Food prices have undergone large swings in recent years. Farmers, consumers, and producers are each affected by price volatility in different ways. Those concerned with the deleterious effects of food price volatility cannot begin to think of devising solutions to ameliorate its effects until they have a clear grasp of the complex causes of price instability. What brings about food price instability? Can the changes be attributed to weather-related supply shocks, to technological changes, or to changes in demand? What is the effect of financial speculation on food prices?
, the Anderson-Bascom Professor of Agricultural and Applied Economics at UW-Madison and his colleagues David Hummels at Purdue University and Brian D. Wright at the University of California, Berkeley have co-edited a volume of essays which brings together the work of many of the world's experts on food prices. The wide range of essays in The Economics of Food Price Volatility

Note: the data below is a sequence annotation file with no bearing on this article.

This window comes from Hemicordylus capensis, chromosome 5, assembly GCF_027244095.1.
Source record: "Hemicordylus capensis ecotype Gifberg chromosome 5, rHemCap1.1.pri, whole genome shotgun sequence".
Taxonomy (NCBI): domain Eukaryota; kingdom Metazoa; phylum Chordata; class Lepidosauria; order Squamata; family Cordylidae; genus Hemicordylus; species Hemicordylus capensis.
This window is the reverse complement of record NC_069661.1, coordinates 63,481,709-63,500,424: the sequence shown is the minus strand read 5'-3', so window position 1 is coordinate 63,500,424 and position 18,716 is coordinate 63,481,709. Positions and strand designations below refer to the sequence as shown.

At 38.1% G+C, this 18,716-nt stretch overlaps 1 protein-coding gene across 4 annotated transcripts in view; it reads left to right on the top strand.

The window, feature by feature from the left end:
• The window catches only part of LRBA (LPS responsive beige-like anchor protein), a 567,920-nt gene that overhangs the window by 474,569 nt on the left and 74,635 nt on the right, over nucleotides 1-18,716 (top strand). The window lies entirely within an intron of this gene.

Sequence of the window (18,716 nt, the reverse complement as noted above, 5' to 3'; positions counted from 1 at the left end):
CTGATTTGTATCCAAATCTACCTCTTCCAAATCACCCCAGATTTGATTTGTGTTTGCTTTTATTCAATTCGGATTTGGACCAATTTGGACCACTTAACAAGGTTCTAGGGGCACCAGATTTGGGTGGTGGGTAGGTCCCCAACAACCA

engage these and other questions.
The distinguished researchers in this volume address a range of factors which have caused food price spikes both recently and historically. The chapters also examine public policies which have affected food price volatility. The chapters in The Economics of Food Price Volatility examine the relationship between food and energy markets, the effects of biofuel policies on agricultural commodity price volatility, and what effects weather can have on supply. The scholars' inquiries elucidate the effects that price volatility has on consumers, farmers, and traders. The book intends to assist private and public decision makers to develop policies and strategies that can stabilize current and future food prices.